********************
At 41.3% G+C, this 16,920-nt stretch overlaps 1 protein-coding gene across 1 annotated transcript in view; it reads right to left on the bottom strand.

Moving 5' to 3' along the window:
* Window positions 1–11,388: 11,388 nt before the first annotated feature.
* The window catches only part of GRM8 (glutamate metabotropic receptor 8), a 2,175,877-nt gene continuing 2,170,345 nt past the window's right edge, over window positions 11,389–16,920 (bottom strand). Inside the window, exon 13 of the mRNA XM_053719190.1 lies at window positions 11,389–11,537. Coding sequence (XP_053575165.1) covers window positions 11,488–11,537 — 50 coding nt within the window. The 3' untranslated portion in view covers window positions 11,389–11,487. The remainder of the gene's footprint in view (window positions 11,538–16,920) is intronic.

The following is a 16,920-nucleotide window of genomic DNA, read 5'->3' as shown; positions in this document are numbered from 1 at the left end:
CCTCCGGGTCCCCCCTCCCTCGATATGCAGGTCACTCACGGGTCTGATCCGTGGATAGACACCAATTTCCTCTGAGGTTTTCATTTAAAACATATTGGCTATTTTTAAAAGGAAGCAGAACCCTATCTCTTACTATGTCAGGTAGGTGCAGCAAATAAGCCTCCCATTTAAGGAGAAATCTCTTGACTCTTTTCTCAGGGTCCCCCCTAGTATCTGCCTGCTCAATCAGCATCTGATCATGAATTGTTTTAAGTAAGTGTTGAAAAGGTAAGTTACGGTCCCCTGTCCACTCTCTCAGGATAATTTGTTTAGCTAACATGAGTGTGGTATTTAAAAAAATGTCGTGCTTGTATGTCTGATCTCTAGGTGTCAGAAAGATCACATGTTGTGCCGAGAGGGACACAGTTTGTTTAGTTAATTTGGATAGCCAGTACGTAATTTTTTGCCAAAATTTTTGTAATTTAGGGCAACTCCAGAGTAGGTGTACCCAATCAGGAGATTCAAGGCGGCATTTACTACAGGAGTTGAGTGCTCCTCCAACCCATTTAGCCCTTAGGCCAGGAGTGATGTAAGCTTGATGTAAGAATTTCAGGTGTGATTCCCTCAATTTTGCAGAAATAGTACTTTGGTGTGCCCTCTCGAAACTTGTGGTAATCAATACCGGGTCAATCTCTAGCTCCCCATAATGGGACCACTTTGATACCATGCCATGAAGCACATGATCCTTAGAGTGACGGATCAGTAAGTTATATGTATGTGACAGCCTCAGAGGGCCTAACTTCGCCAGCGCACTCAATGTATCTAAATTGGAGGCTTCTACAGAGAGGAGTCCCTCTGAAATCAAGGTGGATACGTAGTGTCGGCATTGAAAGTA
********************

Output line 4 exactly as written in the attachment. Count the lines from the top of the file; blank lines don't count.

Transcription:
* The window catches only part of GRM8 (glutamate metabotropic receptor 8), a 2,175,877-nt gene continuing 2,170,345 nt past the window's right edge, over window positions 11,389–16,920 (bottom strand). Inside the window, exon 13 of the mRNA XM_053719190.1 lies at window positions 11,389–11,537. Coding sequence (XP_053575165.1) covers window positions 11,488–11,537 — 50 coding nt within the window. The 3' untranslated portion in view covers window positions 11,389–11,487. The remainder of the gene's footprint in view (window positions 11,538–16,920) is intronic.